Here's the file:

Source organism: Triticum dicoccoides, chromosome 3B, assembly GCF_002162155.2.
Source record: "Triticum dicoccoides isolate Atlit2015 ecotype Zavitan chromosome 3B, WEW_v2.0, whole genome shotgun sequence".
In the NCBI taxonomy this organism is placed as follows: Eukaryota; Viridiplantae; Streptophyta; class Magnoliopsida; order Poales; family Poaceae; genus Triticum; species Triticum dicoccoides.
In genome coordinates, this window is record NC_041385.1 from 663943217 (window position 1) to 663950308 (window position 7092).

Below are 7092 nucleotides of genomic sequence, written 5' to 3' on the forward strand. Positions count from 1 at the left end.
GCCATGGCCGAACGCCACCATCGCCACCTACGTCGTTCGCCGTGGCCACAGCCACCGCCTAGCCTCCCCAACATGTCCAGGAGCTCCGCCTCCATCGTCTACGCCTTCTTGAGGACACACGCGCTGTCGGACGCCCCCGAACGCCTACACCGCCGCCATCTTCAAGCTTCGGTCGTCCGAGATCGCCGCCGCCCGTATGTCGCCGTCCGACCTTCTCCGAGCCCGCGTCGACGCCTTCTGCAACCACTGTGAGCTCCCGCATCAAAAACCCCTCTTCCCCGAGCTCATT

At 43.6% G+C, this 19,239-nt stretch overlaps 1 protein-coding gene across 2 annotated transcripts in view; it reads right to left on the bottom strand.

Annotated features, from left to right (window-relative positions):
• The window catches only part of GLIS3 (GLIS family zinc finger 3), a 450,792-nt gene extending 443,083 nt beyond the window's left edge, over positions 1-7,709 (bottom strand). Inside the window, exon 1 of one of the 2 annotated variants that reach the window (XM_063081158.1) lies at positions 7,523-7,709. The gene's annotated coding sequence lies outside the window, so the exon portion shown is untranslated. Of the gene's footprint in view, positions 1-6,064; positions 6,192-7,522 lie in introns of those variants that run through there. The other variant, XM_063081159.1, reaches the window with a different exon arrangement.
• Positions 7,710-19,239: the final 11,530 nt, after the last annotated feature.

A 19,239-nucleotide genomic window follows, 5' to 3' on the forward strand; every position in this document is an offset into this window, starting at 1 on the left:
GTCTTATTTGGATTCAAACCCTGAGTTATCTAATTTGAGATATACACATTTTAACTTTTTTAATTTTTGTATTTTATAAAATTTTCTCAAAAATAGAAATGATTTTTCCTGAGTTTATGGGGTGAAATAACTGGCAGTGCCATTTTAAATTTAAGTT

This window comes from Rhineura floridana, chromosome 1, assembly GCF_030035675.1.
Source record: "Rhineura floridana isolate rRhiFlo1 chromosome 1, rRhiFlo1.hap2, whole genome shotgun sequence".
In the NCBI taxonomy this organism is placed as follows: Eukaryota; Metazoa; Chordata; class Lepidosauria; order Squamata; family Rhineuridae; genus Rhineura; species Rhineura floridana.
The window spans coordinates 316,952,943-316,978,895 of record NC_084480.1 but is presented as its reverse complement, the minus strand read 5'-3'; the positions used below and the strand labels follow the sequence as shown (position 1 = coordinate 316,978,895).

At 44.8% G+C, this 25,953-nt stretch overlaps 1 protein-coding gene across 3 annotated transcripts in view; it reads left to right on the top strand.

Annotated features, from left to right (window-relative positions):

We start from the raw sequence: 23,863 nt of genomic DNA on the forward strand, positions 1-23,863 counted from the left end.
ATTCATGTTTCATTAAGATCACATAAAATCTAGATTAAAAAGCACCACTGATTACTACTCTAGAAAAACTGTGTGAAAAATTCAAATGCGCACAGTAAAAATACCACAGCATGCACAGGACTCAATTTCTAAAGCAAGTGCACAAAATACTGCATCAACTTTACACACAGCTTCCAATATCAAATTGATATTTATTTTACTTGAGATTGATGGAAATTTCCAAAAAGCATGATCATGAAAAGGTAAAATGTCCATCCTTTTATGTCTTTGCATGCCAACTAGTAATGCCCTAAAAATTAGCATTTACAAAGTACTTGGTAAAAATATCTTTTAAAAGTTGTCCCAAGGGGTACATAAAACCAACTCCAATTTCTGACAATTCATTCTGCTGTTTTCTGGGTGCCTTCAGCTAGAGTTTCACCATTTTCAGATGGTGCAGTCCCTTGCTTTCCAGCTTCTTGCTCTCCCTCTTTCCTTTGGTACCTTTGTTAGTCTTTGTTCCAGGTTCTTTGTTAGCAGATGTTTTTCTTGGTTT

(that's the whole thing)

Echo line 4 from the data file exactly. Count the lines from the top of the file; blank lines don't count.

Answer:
In genome coordinates, this window is record NC_041385.1 from 663943217 (window position 1) to 663950308 (window position 7092).